Brasil Duo Returns!

We are thrilled to welcome back the Brasil Duo to Austin on Saturday, August 1st, for the final concert of our 2015 Brasil! Summer Series. Since their last visit, this dynamic duo has done many incredible things, including perform with cello icon Yo Yo Ma!

Get tickets online here, or call 512-300-2247.

We are particularly excited to hear Joao Luiz’s arrangements of Rameau and Gismonti again.

The second half begins with a magnificent large work by Leo Brouwer that the duo performed in Havana, Cuba, with the composer present, on the same concert in which they premiered a new work with Yo Yo Ma and Carlos Prieto!

Brasil Duo and Yo Yo MaThe Brasil Duo with cellists Carlos Prieto & Yo Yo Ma.

The duo’s August 1st program is:

Les Cyclopes by Jean Philippe Rameau
Prelude and Fugue by Mario Castelnuovo-Tedesco
Zita by Astor Piazzolla (watch this on video!)
A Fala da Paixao by Egberto Gismonti
Sete Aneis by Gismonti (video)


Sonata de Los Viajeros by Leo Brouwer (video)
Bate-Coxa by Marco Pereira

Concert Details

Brasil Duo
Saturday, August 1st
Austin ISD Performing Arts Center
1500 Barbara Jordan Boulevard (78723)
6:30: Boteco Brazilian Food Truck
6:45: Gabriel Santiago (Eight-string Brazilian Jazz Guitar)
7:30: Brasil Duo
Tickets online here or 512-300-2247

Boteco will serve Yuca Fries with Chimmichurri Dipping Sauce, Ground Beef or Gourmet Cheese Pastels, Pão de Queijo, Brigadeiro, and Churros de Doce de Leite.

Our deepest thanks go to our sponsors Catherine and David Wildermuth, Joseph M. Bennett Architects and Oliver Custom Homes.

Tastes of Brazil

There’s only a few days until the first concert of our Brasil! Summer Series. We are thrilled to bring Quaternalgia to the AISD Performing Arts Center on Saturday, June 20, 2015. If you still haven’t purchased your tickets you can do so here, or simply call us at 512-300-2247.


On top of an exciting main event we also have great pre-show activities lined up beginning at 6:30 right outside the venue. Tesoros Trading Company is bringing different arts and crafts and local musician Susanna Sharpe will serenade us with traditional Brazilian songs. The food for the evening, served both during the pre-show and intermission, will be provided by Edis Chocolates. Their menu includes treats like Lemon and Lavender Cookies and multiple gluten-free items such as Homemade Chocolate Truffles and two different types of Cheese Puffs.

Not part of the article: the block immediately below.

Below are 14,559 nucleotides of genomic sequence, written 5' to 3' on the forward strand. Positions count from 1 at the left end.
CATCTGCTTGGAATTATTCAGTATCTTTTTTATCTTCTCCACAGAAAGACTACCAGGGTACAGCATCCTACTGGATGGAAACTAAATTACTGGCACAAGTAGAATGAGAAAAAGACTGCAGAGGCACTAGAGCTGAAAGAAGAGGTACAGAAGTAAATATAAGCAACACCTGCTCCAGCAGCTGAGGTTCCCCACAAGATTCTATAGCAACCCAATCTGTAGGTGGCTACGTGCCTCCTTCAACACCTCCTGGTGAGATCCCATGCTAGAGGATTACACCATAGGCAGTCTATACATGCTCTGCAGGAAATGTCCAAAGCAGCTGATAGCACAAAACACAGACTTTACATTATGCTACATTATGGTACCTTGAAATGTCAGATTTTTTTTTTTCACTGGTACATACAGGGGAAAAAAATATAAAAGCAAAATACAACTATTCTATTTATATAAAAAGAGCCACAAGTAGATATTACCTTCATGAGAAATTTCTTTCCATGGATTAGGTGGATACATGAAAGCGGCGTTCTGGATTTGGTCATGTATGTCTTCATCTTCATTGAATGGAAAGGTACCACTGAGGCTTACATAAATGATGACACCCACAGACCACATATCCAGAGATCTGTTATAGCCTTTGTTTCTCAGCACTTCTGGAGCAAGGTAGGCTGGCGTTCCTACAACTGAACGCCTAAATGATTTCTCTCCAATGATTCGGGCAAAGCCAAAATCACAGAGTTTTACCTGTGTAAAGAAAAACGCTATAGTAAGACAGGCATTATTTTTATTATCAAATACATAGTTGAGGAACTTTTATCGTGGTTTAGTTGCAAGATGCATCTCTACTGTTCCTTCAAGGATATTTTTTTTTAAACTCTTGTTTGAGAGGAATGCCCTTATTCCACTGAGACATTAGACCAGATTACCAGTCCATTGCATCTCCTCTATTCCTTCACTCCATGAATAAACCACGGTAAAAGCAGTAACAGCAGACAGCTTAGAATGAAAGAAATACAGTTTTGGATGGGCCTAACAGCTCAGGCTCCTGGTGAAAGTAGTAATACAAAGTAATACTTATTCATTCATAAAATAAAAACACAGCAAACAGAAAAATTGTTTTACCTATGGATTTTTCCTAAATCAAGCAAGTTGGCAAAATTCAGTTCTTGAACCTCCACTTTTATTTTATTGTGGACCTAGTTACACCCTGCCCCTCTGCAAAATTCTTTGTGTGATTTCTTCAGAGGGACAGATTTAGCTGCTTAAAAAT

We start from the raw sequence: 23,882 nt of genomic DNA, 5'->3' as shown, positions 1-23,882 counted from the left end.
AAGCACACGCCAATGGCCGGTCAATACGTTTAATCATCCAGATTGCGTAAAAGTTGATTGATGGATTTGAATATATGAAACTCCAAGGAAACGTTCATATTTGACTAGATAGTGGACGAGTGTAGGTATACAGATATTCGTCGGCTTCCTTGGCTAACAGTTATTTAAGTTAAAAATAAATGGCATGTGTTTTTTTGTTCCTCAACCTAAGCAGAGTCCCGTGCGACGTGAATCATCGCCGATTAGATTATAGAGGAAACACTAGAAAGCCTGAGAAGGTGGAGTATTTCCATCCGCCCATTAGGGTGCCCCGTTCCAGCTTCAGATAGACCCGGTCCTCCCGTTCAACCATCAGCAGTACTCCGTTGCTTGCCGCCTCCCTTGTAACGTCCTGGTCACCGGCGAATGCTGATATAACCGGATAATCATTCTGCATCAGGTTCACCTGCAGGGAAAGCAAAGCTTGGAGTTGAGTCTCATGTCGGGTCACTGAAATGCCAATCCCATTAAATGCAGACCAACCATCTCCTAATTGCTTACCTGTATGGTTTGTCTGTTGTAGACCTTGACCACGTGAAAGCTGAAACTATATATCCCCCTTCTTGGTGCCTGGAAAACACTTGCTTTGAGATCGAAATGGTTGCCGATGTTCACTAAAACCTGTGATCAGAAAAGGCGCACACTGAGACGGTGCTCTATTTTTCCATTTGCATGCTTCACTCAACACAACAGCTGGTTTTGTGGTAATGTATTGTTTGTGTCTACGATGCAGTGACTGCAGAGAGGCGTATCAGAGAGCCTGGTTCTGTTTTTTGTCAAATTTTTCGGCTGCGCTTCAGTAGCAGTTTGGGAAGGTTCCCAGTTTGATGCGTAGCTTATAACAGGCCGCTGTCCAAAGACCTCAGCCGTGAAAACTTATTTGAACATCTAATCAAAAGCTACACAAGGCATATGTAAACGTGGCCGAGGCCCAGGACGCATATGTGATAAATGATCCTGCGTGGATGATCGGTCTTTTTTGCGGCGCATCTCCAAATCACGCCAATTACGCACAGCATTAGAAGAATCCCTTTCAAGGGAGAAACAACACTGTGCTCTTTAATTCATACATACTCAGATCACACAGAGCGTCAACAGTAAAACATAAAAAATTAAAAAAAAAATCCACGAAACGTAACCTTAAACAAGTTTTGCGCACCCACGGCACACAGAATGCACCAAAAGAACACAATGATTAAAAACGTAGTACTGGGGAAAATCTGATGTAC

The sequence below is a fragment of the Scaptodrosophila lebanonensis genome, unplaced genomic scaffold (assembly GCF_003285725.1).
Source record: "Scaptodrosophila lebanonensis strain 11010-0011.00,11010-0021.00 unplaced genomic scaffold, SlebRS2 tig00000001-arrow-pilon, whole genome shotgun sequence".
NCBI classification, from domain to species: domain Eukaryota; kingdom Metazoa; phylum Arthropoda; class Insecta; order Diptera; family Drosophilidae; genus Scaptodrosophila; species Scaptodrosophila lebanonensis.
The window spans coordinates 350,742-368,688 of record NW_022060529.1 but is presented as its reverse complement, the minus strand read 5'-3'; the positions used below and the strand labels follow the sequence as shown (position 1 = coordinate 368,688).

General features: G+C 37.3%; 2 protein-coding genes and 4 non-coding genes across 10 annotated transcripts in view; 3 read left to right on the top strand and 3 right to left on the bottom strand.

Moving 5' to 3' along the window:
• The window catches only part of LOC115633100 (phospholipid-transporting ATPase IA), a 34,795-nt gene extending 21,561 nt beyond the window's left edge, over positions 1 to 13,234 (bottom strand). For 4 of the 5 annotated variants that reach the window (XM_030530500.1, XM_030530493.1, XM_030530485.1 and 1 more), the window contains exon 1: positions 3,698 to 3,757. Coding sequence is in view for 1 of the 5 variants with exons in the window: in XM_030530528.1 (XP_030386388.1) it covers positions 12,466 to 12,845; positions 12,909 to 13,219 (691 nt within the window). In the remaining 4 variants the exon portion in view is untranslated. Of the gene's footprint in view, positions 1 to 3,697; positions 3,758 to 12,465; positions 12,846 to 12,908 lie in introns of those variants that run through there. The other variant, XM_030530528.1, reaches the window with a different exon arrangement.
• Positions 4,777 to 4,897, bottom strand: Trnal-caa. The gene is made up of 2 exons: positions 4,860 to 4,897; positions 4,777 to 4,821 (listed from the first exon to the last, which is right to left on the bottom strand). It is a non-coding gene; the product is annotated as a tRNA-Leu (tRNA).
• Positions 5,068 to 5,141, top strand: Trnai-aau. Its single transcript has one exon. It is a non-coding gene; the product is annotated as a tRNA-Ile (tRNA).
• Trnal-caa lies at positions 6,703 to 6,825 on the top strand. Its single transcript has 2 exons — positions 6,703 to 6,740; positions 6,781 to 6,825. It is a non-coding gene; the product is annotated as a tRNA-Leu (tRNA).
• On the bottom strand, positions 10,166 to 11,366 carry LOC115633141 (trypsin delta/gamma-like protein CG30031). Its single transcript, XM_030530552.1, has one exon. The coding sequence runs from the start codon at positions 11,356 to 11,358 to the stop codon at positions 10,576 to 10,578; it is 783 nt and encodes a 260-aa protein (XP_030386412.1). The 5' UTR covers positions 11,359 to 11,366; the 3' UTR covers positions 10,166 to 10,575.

We are so excited to share in the sights and sounds of Brazil with our wonderful Austin audience!

My First Semester at Gardner Betts Juvenile Justice Center

 2013-08-02-6505Photo by Arlen Nydam

In December Travis Marcum, our Director of Education, asked me to take the reigns on the guitar program at the Gardner Betts Juvenile Justice Center. This program was founded by us in 2010 and, until this point, was offered after school in classes that met 2 to 3 times per week. It is unique in the context of juvenile justice because it serves as a means for students in lock down to earn a fine arts credit. If you have followed ACG you know that this program has been as successful as it is ground breaking.

This year the Austin Independent School District administration at Gardner Betts wanted to offer guitar to the longer term residents, so it was decided to make it part of the curricular day, essentially making it an official class. Being asked to consider doing this filled me with some trepidation regarding the potential difficulties of a program like this, as well as the fact that I would have some huge shoes to fill. A true challenge indeed! The opportunity for personal and professional growth greatly outweighed any fear I had about this change, so I charged full steam into this new chapter.

Gardner Betts is a high-security detention facility, so it goes without saying that there have been some intense moments. However, the greatest challenges I faced did not deal with behavior and classroom management, as one might expect. Instead they dealt primarily student motivation. I had to completely re-tool my pacing and sequencing, as well as integrate new elements into my daily instruction.

Another challenge is the facility itself. Every door has a code or a lock and the hallways are designed to make you feel slightly disoriented. There is very specific protocol for the staff, teachers, and students when on the campus, which takes some time getting used to.  The school schedule can change at a moment’s notice, making consistency feel like quite a luxury. Lastly, because it is a partnership between Travis County Corrections and the Austin school district, there are significant bureaucratic procedures to navigate.